This is “new age cricket”?


I thought that totally naff phrases and silly tags were mothballed in cricket after the departure of John Buchanan. But no, Australia has continued its recent proud tradition of producing naff tags — and this latest pearl may be from the Guru Greg Chappell stable — to come up with “new age cricket“. They were going to try out new-age-cricket (NAC) in the ongoing series against India!

It basically involves hassling the opposition continually for runs — presumably because the opposition is old or unfit or lazy or all of the above! NAC also means setting innovative fields so that the opposition’s run rate dries up — presumably because the opposition is too old, fat, lazy and unfit to run singles and depend on 4s to keep the scoreboard ticking!

So this is what NAC is.

Firstly, what’s wrong with just plain cricket?

Second, this NAC stuff does not appear to be working! Early signs are that it has bombed in the face of Ricky Ponting!

After the Australian 1st innings (a report on the 2nd day has been compiled by Mahesh) an admittedly early review of NAC indicates to me that naffness is not restricted to the term — the theory is as naff as the term!

Australia wanted to hustle the old-fat-lazy Indian fielders when batting and restrict the scoring rate of the opposition when fielding. Results show that Australia scored at 2.81 runs per over and are giving away runs at about 4 an over right now. Yes, it is early days, but will someone tell the Australian team that it is time to mothball this NAC stuff?

As an admirer of Australian cricket, it was painful for me to see Australia crawl at 2.8rpo through the innings. This is not the Australia I know. And if this is what new-age hustling of old-fat-lazy fielders results in, give me the old-age stuff any day! Another facet of their cricket that I did not like much was the way Ricky Ponting and Michael Hussey played. They were just too cautious. They gave the conditions and the opposition bowlers way too much respect. If an Indian batsman had played the way Ricky Ponting, most newspaper analysts (ok, I use that term very lightly), bloggers and TV anchors would have termed it a “selfish” approach that put self ahead of the team! Homer alludes to this in his blog post. Ponting made 123 runs off 331 balls and Hussey made 146 off 402 balls at batting rates that would have made Anshuman Gaekwad and Chetan Chauhan proud! This wasn’t Australia, was it? Or was it the NAC Australia?

Moreover, Australia should continue to play the way Australia plays best. To get on top of the bowling. To keep the scoreboard ticking. To keep the foot on the pedal and to not let the opposition back into the game. That’s the way Australia has won over the last 10 years or so. And that’s the only way this team will continue to produce results as impressively as it has. These theories are good for the paper they are written on. They give people like Buchanan and Chappell something to do when they are in the dressing room and when sleep threatens to overtake them on a hot summer day! However, cricket is played by able bodied men who do things the way they have been doing.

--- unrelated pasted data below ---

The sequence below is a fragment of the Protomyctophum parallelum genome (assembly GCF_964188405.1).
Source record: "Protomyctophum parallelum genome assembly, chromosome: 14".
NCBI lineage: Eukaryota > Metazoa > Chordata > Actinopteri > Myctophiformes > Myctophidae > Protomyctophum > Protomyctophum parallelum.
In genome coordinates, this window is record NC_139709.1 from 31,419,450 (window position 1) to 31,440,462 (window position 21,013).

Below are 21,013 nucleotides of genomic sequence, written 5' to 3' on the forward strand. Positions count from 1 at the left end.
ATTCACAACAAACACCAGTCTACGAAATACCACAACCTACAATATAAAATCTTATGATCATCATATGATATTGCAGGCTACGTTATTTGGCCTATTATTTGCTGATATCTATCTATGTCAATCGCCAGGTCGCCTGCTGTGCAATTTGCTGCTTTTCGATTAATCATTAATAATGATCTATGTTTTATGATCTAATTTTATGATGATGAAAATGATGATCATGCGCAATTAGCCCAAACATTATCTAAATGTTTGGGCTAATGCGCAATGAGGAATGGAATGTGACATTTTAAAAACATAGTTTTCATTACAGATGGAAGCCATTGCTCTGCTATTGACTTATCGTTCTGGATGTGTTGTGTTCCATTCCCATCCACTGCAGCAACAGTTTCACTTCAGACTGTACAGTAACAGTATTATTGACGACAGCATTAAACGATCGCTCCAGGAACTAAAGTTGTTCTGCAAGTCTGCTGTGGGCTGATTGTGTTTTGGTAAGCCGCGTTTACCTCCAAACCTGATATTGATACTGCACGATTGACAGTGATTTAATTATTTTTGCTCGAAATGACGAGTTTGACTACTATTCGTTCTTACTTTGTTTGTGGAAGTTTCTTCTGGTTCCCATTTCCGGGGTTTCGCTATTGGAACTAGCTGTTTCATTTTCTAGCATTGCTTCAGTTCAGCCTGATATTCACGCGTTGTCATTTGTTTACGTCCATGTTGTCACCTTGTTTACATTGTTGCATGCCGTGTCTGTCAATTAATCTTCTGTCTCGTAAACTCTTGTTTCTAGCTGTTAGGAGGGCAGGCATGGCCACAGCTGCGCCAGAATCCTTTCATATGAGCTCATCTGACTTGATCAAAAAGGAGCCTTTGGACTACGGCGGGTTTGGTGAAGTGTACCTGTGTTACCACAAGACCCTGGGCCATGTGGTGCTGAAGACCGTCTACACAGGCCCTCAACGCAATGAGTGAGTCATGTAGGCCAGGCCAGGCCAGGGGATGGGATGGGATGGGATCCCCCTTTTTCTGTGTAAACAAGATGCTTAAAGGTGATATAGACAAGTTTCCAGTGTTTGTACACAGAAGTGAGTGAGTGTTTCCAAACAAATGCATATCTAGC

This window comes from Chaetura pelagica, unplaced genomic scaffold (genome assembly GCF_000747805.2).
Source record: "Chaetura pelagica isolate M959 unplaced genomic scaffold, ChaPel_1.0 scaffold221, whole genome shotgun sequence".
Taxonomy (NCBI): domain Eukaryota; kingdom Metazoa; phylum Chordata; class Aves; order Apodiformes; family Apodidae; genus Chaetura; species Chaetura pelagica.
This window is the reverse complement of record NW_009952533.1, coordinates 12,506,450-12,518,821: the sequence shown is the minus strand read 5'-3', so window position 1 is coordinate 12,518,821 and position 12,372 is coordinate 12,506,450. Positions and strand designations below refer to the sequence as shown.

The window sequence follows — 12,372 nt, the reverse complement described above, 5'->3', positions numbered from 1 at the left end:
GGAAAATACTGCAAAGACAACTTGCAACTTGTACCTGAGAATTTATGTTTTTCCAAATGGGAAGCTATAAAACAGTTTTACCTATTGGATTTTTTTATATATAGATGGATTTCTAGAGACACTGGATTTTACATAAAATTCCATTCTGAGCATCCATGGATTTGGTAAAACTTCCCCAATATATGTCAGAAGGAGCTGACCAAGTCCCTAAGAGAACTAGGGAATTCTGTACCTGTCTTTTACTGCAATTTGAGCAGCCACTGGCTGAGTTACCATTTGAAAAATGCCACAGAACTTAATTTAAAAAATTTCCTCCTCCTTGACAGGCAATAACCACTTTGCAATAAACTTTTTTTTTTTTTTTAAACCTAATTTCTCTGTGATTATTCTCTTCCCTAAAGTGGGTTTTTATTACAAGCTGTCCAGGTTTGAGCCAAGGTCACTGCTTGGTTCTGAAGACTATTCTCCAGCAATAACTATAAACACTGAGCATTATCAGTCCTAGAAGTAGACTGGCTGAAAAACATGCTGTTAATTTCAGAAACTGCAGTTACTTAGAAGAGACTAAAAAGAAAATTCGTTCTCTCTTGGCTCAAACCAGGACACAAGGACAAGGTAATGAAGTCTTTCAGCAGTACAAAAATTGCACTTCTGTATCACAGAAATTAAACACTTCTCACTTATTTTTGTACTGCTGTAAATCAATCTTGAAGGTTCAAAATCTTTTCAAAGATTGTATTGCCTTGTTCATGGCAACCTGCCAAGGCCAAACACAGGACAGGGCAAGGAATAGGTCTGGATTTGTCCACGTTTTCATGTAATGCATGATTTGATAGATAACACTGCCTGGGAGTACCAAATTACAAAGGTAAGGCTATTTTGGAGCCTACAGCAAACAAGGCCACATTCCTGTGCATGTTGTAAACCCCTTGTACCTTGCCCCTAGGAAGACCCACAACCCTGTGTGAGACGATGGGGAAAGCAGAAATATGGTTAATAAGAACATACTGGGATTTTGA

For some time now, we have been critics of India trying to play the “Australian Way” — in your face, aggressive, high-adrenaline cricket, when it doesn’t quite come naturally to them! Similarly, it is time to question this new approach that Australia seems to have adopted — a very Indian way of playing grinding cricket on dust bowls. A style of game that comes quite naturally to the Akash Chopras and Rahul Dravid’s of the world. In my view, this over-cautious approach of eking out runs and looking for singles all the time in a bid to wear out the opposition is very un-Austrlian-like.

Moreover, it is this very facet that kept India in the game right through the Australian 1st innings! If I were an Indian bowler/fielder and if I had been on the pitch for 5 sessions (approx 150 overs) against Australia and if I had looked at the scoreboard to see the score read only 400 for 6, why would I not launch into a wild dance? Why would I allow my shoulders to droop? Why would I allow my spirits to flag? In previous Tests gone by, after 5 sessions against Australia, the scoreboard may well have read 615 for 6!

When batting, Australia kept India in the game through over-cautious NAC and while fielding these supposedly innovative field-settings are leaking runs at nearly 4rpo — admittedly things may be different if/when Sehwag departs. And admittedly this is all early days yet. But in my view, if it ain’t broken there’s no need to fix it!

— Mohan

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12 responses to “This is “new age cricket”?

  1. Mohan, where are you getting your statistics from? Ponting made his 123 from 243 balls, and Hussey 146 from 276, according to both Cricinfo and the BBC. I do agree with your point, but it’s a little harder to take you seriously when you’re spouting vastly incorrect statistics.

  2. Sorry Bala. I looked at the time rather than the balls, I think! The stats lend less to the question that I asked than the approach. But I do agree that my stats are incorrect.

  3. This is something people used to do with Ranatunga (especially on Running between the wickets) and Sourav’s & Laxman’s running skills are known to the entire world…
    I guess there is more common sense and less new age in that tactics.

    I wouldn’t deny Australia’s role in transforming cricket and what we are witnessing these days is certainly a new age cricket. I dont think Aussies managed to wrap up many tests in four days by playing in a old way – dont you want to give them that credit ?

    Btw, that fox article was acerbic !

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